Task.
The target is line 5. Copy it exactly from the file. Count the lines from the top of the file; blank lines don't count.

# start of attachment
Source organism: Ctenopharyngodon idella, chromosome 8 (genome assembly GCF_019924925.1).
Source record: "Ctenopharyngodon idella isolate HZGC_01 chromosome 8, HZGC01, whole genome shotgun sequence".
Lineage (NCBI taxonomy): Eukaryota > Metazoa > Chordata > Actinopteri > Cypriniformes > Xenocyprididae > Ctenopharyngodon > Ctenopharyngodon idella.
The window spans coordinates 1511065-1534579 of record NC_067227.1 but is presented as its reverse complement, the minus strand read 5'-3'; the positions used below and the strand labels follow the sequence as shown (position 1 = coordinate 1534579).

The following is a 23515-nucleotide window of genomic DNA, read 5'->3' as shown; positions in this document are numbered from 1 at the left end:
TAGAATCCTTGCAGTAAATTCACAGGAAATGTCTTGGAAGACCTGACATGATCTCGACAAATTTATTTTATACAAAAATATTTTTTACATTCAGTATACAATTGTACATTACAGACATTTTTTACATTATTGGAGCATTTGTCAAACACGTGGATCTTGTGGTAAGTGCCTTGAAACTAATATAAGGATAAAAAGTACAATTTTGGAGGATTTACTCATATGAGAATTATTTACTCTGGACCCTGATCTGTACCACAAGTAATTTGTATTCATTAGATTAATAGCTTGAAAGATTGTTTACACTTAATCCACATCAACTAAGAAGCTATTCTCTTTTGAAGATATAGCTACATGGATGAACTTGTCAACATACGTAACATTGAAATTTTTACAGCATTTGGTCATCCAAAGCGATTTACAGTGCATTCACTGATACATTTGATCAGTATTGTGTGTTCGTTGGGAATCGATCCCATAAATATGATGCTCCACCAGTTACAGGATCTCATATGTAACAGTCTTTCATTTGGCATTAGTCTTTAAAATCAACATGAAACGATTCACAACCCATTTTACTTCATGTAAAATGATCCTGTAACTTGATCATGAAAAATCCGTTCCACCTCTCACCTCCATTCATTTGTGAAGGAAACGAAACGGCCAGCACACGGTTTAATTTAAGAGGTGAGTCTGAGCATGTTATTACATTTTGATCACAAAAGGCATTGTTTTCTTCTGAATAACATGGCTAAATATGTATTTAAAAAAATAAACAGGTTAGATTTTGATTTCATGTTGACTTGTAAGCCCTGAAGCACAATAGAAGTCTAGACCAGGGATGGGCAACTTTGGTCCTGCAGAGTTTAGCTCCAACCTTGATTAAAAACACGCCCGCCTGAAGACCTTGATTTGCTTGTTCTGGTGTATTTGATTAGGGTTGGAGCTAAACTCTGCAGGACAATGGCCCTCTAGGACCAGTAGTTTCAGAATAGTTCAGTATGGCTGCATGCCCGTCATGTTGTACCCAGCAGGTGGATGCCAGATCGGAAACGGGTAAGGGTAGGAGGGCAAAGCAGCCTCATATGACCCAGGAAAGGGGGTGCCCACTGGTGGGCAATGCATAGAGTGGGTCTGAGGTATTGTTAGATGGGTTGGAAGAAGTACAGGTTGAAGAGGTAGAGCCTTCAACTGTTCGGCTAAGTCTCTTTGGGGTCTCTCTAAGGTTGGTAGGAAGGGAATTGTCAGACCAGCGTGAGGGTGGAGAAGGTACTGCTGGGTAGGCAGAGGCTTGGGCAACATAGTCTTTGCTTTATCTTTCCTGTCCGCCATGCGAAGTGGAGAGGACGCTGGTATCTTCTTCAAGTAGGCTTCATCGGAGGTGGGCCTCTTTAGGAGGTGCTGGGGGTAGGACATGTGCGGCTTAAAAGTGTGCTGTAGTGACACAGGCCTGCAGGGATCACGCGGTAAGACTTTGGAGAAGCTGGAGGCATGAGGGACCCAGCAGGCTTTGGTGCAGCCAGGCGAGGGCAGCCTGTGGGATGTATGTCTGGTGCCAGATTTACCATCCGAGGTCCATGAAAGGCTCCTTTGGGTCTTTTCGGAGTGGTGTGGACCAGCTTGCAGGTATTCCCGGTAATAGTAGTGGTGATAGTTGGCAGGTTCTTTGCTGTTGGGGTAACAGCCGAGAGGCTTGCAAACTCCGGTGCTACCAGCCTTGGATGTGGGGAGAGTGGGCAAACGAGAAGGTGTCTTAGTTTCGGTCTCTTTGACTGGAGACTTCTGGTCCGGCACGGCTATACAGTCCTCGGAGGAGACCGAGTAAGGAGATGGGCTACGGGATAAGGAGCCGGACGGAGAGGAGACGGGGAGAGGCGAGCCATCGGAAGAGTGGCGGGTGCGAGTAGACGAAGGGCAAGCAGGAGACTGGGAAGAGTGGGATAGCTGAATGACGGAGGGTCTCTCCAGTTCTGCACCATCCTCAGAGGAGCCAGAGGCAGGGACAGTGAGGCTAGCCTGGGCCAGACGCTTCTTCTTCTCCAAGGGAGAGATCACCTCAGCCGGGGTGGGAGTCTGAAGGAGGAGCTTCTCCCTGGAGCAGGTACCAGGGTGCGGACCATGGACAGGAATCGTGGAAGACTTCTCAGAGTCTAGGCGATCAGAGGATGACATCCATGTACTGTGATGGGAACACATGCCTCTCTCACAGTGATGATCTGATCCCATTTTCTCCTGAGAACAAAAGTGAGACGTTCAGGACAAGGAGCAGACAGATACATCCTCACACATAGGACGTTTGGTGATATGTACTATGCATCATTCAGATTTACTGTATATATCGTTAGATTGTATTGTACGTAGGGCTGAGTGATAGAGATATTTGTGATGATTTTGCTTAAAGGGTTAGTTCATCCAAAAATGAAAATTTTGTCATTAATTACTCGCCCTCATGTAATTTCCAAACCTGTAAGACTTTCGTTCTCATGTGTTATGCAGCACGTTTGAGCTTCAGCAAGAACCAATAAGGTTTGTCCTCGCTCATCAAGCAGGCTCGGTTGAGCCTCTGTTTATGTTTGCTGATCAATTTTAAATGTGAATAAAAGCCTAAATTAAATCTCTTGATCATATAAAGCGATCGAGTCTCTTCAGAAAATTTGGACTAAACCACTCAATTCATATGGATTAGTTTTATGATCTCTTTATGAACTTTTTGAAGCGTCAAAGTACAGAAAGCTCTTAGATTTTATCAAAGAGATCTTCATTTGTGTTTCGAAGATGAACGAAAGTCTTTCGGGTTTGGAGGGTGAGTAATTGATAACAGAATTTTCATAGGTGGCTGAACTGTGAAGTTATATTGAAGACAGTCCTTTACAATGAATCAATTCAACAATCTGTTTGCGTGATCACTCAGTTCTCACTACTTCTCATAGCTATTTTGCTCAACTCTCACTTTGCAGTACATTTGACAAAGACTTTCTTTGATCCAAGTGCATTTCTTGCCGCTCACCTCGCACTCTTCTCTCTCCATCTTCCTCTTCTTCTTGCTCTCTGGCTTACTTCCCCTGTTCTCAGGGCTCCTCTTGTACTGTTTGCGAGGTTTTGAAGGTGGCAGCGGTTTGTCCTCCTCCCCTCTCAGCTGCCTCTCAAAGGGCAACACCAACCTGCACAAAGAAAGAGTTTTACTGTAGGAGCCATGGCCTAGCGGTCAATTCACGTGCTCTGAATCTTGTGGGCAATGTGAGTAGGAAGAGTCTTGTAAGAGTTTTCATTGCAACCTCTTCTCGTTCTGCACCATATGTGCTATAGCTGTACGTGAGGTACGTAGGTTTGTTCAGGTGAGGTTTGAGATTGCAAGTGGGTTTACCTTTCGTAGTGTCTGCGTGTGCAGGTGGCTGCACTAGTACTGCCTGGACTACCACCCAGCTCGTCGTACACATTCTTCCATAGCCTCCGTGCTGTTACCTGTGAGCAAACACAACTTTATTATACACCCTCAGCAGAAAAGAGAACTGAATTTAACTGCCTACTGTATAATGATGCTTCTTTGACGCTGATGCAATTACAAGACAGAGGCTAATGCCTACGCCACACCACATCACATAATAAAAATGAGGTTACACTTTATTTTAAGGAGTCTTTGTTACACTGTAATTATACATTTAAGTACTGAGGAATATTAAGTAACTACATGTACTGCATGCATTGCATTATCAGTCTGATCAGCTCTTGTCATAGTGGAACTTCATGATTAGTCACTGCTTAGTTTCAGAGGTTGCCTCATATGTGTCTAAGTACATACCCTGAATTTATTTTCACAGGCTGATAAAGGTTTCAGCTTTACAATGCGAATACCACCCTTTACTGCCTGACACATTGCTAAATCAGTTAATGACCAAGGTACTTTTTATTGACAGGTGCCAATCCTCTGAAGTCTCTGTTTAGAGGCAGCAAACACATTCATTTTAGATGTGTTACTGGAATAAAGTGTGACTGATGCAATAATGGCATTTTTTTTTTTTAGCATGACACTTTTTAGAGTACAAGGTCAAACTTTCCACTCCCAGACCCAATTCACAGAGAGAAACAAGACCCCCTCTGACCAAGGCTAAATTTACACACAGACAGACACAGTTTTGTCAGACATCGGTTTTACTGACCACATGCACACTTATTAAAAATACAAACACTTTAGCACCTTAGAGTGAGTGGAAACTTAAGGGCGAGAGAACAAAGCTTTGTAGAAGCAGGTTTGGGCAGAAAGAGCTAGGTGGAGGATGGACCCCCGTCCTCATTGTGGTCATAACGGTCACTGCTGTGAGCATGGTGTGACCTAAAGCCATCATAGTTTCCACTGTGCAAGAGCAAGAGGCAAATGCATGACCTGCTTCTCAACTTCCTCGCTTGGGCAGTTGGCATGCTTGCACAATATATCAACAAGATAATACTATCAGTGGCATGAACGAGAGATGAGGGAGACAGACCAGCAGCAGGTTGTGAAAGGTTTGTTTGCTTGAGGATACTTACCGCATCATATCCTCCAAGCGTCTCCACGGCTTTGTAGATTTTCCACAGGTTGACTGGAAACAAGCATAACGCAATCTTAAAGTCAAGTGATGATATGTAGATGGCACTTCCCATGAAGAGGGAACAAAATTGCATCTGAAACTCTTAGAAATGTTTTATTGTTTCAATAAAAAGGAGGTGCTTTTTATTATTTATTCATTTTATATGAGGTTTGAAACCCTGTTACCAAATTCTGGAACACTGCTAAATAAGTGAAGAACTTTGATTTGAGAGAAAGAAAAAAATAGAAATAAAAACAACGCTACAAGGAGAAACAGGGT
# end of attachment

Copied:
The following is a 23515-nucleotide window of genomic DNA, read 5'->3' as shown; positions in this document are numbered from 1 at the left end: